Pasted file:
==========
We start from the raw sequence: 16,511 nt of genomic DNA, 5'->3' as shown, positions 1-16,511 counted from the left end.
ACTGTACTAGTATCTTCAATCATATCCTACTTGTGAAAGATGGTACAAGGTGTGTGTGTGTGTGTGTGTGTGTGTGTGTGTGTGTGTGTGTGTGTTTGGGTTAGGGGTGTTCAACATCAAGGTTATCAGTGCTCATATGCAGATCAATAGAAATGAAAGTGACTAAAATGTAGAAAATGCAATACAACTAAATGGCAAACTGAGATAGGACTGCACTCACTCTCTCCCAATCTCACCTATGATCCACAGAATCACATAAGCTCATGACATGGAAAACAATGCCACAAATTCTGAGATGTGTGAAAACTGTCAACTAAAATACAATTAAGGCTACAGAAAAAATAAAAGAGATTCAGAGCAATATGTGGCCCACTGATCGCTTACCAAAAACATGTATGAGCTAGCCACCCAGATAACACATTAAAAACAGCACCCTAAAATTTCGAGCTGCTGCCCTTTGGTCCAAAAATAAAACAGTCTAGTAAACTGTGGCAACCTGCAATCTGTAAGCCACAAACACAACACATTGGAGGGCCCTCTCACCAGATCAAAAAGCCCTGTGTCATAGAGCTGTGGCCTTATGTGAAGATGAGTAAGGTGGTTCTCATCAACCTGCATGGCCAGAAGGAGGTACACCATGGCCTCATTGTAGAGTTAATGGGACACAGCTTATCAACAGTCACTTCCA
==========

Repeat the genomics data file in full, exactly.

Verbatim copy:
We start from the raw sequence: 16,511 nt of genomic DNA, 5'->3' as shown, positions 1-16,511 counted from the left end.
ACTGTACTAGTATCTTCAATCATATCCTACTTGTGAAAGATGGTACAAGGTGTGTGTGTGTGTGTGTGTGTGTGTGTGTGTGTGTGTGTGTGTGTTTGGGTTAGGGGTGTTCAACATCAAGGTTATCAGTGCTCATATGCAGATCAATAGAAATGAAAGTGACTAAAATGTAGAAAATGCAATACAACTAAATGGCAAACTGAGATAGGACTGCACTCACTCTCTCCCAATCTCACCTATGATCCACAGAATCACATAAGCTCATGACATGGAAAACAATGCCACAAATTCTGAGATGTGTGAAAACTGTCAACTAAAATACAATTAAGGCTACAGAAAAAATAAAAGAGATTCAGAGCAATATGTGGCCCACTGATCGCTTACCAAAAACATGTATGAGCTAGCCACCCAGATAACACATTAAAAACAGCACCCTAAAATTTCGAGCTGCTGCCCTTTGGTCCAAAAATAAAACAGTCTAGTAAACTGTGGCAACCTGCAATCTGTAAGCCACAAACACAACACATTGGAGGGCCCTCTCACCAGATCAAAAAGCCCTGTGTCATAGAGCTGTGGCCTTATGTGAAGATGAGTAAGGTGGTTCTCATCAACCTGCATGGCCAGAAGGAGGTACACCATGGCCTCATTGTAGAGTTAATGGGACACAGCTTATCAACAGTCACTTCCA